Saturday, July 15, 2006

Evolution, revolution
& hand grenades

Dean Singleton, sitting just to my right on a panel discussing “the future of news” at the AP Sports Editors convention last month, served up a fat pitch I just couldn’t resist.

As he so often has, Dean illustrated his call for fundamental change with the comment that, "We have to throw a hand grenade in the middle of the newsroom, blow the place up, and start over again." That gave me the opportunity to come out foursquare against murderous explosions aimed at our colleagues.

I don’t disagree about the imperative of fundamental change. I’ve been thinking about these issues since 1995, when I worked for Gary and had the somewhat grandiose title “assistant to the president for new media strategies.” We knew then and have become ever more urgently convinced that a digitally networked world changes everything.

Maybe Dean and others employ metaphors about hand grenades and revolutions simply to make the (correct) point that change is imperative. But I’m afraid they actually believe it, and that is dangerous and wrong.

The big mistake is assuming that fundamental change requires wrenching, violent revolution. Everything we know about life on earth tells us evolution is a better bet.

Revolutions generally (and hand grenades in particular) bring change indiscriminately. In rejecting the status quo, revolutionaries abandon institutions and disciplines that have evolved successfully after long testing and experimentation. These things usually became successful for a reason, and even if their time is past, the vacuum created by their absence isn’t likely to be pretty. Put it more simply: a revolution is far more likely to end up with the Reign of Terror than an Athenian Senate debate.

Critics say evolution is too slow and gradual to cope with rapid change. Not true.

While most people think of evolution as a sequence of minute changes iterated gradually over an unimaginably long time, it doesn’t usually work that way. As Stephen Jay Gould and others discovered, evolution is better understood as a process of punctuated equilibrium, where the equilibrium is long periods of stability and the punctuation is relatively rapid change and adaptation when required. (Gould’s book Wonderful Life, and especially his discussion of punctuated equilibrium in the Burgess Shale, is one of those books that changed the way I see the world).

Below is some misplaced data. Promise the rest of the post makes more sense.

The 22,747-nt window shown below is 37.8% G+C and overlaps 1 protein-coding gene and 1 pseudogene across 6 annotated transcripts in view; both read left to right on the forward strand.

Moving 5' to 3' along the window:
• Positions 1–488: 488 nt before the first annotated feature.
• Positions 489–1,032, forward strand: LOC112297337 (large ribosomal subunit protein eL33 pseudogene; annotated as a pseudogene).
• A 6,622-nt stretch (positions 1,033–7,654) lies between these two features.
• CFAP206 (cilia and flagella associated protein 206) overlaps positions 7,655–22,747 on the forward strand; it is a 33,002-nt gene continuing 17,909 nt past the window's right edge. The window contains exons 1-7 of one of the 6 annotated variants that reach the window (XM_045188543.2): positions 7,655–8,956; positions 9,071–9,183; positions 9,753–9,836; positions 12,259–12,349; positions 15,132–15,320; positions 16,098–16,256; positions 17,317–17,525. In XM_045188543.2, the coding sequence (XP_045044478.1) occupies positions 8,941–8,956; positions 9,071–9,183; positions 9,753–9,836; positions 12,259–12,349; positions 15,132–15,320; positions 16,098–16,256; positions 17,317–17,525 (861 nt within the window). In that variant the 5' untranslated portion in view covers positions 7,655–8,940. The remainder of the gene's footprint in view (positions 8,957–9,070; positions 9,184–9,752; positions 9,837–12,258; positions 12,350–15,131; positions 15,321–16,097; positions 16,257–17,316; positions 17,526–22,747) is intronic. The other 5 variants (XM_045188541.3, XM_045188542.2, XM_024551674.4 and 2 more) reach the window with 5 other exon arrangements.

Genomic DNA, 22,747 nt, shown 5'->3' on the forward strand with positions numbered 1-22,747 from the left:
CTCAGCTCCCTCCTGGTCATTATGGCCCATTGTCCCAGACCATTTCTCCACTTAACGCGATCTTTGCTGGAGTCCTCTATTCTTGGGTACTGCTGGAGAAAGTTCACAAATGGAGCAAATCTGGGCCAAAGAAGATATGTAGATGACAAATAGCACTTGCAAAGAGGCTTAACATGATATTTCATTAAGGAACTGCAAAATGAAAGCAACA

In other words, evolutionarily successful organisms naturally carry on until conditions change, at which point they adapt pretty quickly to accommodate it.

Think newspapers.

There wasn’t a lot of imperative for newspapers to change when they had 80% reader penetration and 40% profit margins. Nestled securely in an evolutionary niche protected by geographic monopolies, exclusive classified advertising franchises and high barriers against competition, we ruled infoworld between WW2 to the internet.

Not now. The disruptive technologies born of digital networks have changed the climate, and the old order is no more. Change we must.

But our change will be more lasting and better constructed if we apply the time-tested lessons of evolution and eschew the flashier but less productive posture of revolution. As we apply lessons learned from the changing climate to adapt our sturdy, battle-hardened structures, we’ll end up with operations that meet changed conditions without abandoning valuable lessons from our past.

It’s hard for a hand grenade to make that kind of distinction.

I believe we’re smart enough and disciplined enough to pull this off – and with all you folks on the team, I’m ready to take on the hand grenade crowd any time, any place.
–Howard Weaver


  1. Anonymous10:49 PM

    I agree absolutely with your point here. It's so hard, after more than three decades in the business,to think that simply doing the best journalism we can is no longer enough to ensure our survival. Just blowing up things won't work. After another discouraging report on circulation declines, it's impossible not to recognize that something fundamental is happening in our marketplace, that a lot of these forces are beyond our control, and that we have to adapt to a changing world. But if anyone ever suggested that survival meant anything less that doing the best job of journalism than we possibly can, I would just throw in the towel. I don't want to live (or at least work) in that world.
    What worries me the most is that we are devoting so much energy to adapt to the Internet, but we are so far away from figuring out how to make money from the Internet.
    My own sister, in my own hometown, reads the paper online because 1) she doesn't have to pay for it, and 2) she doesn't have piles of newsprint cluttering up the house.
    How are we going to make money off this reader, who wants what we have to offer but knows how to get it for free?
    Why is it the responsibility of people who see themselves foremost as journalists to figure out how to make money in the new paradigm. Why can't we be just good journalists anymore?
    Suffering editor

  2. We're already making money off that reader. In year one of the new McClatchy, we'll have internet revenues of more than $200 million. Because costs of production and delivery are so much less, the profit on that $200 mill is more than $200 million pront revenue. And internet sales, while stil less than 10% of our total revenue, are *by far* the fastest growing, accounting for most of our revenue growth year-over-year.

    We don't make money selling newspapers. It costs us more to make and distribute them than circulation revenue brings in. So we've been living (comfortably) for decades in a world where aggregating audiences and selling them to advertisers paid the fright.

    Still true.